Fig. 1
figure1

Intra-operative pictures demonstrating differences in bone quality: a good bone quality, b sclerotic bone quality, and c osteoporotic bone quality

Table 1 AORI classification modified according to authors proposal based on bone quality

Bone loss was treated according to previous studies using cement, impaction bone grafting, traditional metal augments, or tantalum cones [8, 9]. However, in cases of sclerotic or osteoporotic bone, acceptable implant fixation in the metaphysis could not be obtained with these methods. In these cases, some form of metaphyseal fixation (i.e., tantalum cone) was useful to enhance implant fixation and to avoid early aseptic loosening, despite sacrificing some host metaphyseal bone. The thought process applied to treat the bone loss, according to these principles, is shown in Table 2.

Table 2 Decisional algorithm according to the modified AORI classification

Clinical and radiological evaluation

The Knee Scoring System (KSS), the Hospital for Special Surgery Knee Score (HSS) [25], and the SF-12 [26] outcome measures were utilized. All the patients were clinically and radiographically evaluated in 2018.

All the patients underwent pre- and post-operative evaluation of limb alignment, component positioning, and presence of a radiolucent line (progressive or not) evaluation using the Knee Society Roentgenographic Evaluation System [27].

Statistical analysis

Descriptive statistic was used for all demographic, subjective, and objective outcomes. Data was collected with an Excel® spreadsheet (Microsoft, Redmond, WA, USA) and presented with average and standard deviation (SD). T test and χ2 test were used to analyze differences in, respectively, continuous and categorical variables. The Kaplan-Meier method was used to evaluate cumulative survivorship. Possible risk factors for radiolucent line (RLL) development were identified (i.e., gender, older age (> 75 years), increased body mass index (BMI > 30 kg/m2), hinged implant, use of augments, augment height (> 5 mm), bone loss above 2B, and poor bone quality defined as severely osteoporotic or sclerotic). Each variable was firstly tested in a simple regression model to evaluate the association with the presence of RLL. All the variables with P < 0.1 were then re-tested in a multiple regression model to identify possible risk factors associated to RLL development.

The Institutional Review Board (IRB) approval

The study is performed in accordance with the ethical standards in the 1964 Declaration of Helsinki and with the HIPAA regulation. The Institutional Review Board (IRB) of the author’s institution defined this study as exempt from IRB approval (prospective study on a well-established surgical procedure). Verbal informed consent to participate at the study was obtained for every included patient.

Results

Fifty rTKA in 51 patients were included in the study, with none lost to follow-up and an average follow-up of 56.6 months (SD 35.6 months, range 24–182 months). There was an increase in the number of rTKA from 2008–2016, as shown in Fig. 2. There were 31 females (60.8%) and 20 males (39.2%), with an average age of 71.5 years (SD 8.8 years) and 35.8% of patients > 75 years old. The average body mass index (BMI) was 28.7 kg/m2 (SD 5.6).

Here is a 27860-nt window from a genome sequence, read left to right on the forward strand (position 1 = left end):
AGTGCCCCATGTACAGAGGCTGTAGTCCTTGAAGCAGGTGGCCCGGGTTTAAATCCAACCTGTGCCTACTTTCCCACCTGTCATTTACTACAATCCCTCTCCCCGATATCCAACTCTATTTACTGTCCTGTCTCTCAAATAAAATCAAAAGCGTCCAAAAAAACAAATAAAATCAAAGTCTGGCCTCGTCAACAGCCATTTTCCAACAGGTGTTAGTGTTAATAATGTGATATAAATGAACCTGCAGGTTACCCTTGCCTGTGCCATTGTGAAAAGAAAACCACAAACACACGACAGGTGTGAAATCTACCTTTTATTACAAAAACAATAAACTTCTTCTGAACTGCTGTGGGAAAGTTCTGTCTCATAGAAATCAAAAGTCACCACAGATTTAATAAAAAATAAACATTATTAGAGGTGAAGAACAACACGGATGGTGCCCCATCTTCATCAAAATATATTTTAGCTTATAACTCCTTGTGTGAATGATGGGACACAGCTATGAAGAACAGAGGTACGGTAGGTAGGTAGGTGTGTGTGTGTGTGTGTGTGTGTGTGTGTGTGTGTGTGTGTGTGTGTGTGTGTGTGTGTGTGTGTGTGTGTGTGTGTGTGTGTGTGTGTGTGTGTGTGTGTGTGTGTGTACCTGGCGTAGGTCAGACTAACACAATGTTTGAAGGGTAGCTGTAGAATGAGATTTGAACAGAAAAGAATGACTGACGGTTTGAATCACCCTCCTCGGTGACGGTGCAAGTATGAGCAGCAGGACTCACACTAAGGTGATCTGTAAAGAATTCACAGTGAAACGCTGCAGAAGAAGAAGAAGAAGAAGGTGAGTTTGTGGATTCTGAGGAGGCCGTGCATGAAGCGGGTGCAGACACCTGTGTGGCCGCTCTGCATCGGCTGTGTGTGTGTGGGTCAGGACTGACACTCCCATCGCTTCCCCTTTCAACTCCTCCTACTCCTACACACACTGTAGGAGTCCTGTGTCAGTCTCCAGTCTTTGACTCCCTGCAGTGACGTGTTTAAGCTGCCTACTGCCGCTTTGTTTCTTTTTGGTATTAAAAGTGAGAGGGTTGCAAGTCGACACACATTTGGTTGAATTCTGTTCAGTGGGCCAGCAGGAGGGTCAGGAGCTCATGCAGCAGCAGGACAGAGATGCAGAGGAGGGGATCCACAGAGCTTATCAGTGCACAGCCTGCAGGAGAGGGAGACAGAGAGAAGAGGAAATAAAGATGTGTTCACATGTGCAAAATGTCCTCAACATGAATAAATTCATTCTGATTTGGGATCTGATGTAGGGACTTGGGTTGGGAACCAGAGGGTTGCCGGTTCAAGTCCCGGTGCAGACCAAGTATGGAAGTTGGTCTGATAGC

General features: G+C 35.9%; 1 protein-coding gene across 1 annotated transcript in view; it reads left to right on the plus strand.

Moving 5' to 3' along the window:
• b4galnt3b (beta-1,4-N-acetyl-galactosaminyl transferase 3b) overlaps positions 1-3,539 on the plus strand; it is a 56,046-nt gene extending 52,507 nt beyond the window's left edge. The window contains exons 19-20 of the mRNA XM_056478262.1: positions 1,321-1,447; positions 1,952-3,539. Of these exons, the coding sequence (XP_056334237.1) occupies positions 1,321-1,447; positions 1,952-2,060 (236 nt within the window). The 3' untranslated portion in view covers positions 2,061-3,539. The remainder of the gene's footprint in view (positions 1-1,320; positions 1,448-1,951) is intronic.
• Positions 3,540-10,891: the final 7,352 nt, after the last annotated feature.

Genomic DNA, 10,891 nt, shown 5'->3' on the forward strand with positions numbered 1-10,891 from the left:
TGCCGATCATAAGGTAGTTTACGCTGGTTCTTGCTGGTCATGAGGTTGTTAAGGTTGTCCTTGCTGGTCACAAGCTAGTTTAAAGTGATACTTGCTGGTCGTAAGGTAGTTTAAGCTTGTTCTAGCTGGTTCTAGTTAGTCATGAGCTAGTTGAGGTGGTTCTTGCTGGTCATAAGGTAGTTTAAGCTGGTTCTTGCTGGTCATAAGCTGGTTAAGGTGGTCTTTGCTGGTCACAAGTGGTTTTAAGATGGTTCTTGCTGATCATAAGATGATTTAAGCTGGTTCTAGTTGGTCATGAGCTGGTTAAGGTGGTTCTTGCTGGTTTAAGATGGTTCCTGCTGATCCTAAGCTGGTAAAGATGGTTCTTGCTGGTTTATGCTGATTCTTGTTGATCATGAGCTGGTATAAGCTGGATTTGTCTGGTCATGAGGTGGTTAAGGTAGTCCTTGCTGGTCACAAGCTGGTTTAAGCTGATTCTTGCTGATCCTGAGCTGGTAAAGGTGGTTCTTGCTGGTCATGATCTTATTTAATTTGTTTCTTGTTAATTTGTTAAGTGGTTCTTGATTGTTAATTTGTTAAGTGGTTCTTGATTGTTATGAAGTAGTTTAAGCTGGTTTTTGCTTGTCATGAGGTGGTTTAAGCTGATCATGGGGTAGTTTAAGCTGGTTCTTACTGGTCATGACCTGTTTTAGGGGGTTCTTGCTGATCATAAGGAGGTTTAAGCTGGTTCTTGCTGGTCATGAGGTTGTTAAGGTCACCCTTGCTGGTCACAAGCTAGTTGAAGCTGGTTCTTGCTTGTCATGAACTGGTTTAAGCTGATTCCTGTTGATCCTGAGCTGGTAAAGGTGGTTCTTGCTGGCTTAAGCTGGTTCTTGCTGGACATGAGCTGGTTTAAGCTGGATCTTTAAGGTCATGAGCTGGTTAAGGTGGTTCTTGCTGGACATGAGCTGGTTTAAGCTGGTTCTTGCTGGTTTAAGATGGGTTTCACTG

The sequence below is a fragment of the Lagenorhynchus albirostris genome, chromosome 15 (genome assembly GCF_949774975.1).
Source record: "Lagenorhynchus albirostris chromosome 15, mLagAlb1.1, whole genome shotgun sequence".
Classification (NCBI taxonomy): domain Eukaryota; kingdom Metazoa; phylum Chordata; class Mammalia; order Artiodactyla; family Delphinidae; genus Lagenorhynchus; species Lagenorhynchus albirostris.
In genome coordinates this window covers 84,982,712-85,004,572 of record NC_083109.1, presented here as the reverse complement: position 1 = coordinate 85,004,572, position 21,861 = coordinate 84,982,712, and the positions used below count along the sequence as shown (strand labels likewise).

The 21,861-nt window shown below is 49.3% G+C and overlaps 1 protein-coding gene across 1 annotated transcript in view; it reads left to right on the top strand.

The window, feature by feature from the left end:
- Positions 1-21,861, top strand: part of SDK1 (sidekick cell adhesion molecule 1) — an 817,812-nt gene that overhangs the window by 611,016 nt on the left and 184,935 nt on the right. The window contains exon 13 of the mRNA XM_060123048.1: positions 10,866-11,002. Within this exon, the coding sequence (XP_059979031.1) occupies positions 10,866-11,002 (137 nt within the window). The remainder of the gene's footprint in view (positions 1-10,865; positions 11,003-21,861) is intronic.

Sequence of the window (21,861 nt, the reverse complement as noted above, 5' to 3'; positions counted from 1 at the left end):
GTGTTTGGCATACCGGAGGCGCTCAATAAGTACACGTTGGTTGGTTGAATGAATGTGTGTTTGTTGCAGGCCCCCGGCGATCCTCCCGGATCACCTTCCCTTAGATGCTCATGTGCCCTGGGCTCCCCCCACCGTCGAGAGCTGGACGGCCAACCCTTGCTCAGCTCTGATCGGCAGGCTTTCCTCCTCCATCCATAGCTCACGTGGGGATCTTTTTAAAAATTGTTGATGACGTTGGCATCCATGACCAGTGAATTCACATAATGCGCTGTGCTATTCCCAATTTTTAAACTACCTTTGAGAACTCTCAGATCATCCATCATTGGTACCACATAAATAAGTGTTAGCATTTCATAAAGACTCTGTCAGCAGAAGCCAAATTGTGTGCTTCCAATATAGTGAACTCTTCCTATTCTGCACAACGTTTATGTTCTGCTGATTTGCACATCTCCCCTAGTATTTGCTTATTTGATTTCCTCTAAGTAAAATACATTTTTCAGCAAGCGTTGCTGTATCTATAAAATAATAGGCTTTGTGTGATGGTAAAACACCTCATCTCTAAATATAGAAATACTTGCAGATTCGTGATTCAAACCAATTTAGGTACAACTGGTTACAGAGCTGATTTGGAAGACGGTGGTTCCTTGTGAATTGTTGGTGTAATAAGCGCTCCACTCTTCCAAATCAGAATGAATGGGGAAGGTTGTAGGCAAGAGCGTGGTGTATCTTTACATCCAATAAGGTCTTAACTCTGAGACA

Fig. 2
figure2

Graph including numbers of revision TKA performed each year with an increase in the last 2 years

The most frequent cause of failure was aseptic loosening (41.5%), followed by septic loosening (30.2%), instability and the so-called mystery knees (9.4% each), stiffness (7.6%), and extensor mechanism insufficiency (1.9%). Particularly, this last patient had a loose implant associated to an extensor mechanism disruption, and a reconstruction of the extensor mechanism using mesh, as described by Brown and Hanssen, was performed together with the revision TKA [28]. In 69.8% of patients, a condylar constrained implant was used, while in the remaining cases, a rotating hinged implant was necessary. Bone loss was classified according to the modified AORI classification as shown in Fig. 3. Ten cases (18.9%) were considered having poor bone quality (nine cases of septic loosening and one case of multiple revisions, seven cases of sclerotic bone, and three cases of severe osteoporotic) on both the femoral and tibial side. In the remaining 43 patients, the bone quality was classified as were good (81.1%). Furthermore, on the femoral side in 52,8% of the cases, the bone loss was classified as 2B or more, compared to 39.6% on the tibial side. In 84.6% of the cases at least one augment was used to address the bone loss or to restore joint line height. One hundred ten traditional metal augments were used on the femoral side in 53 cases (distal medial, distal lateral, posterior medial, and lateral), with 19.1% of augments greater than 5 mm. In all the cases a femoral stem was used. The most commonly used was the 100-mm-long stem (73.6%), and all the stems were diaphyseal-engaging cementless stems. An offset stem was used in 16 cases (30.2%): anteriorizing in 7 cases, posteriorizing in 5 cases, medializing in 3 cases and lateralizing in 1 case. A femoral cone was used in 2 cases, and in both the cases, it was necessary because of severe bone loss (greater than 2B) and poor bone quality (sclerotic or severe osteoporotic bone). On the tibial side, 40 augments were used (only medial or lateral) with 32.5% of augments greater than 5 mm. On the tibial side, in 2 cases, the tibial stem was not used because the implant size and model did not allow using a stem. The most commonly used stem was the 100-mm-long one (32.1%); in 5 cases, a short-cemented stem was used (9.4%) and offset was used in 5 cases (9.4%) to correct medio-lateral position of the tibial tray. On the tibial side, a tantalum cone was implanted in 6 cases, with 2 cases of bone loss but good quality and 4 cases of bone loss and sclerotic bone quality. In the remaining cases with poor bone quality (sclerotic or severe osteoporotic), a tantalum cone was not implanted because it was not yet available at our institution.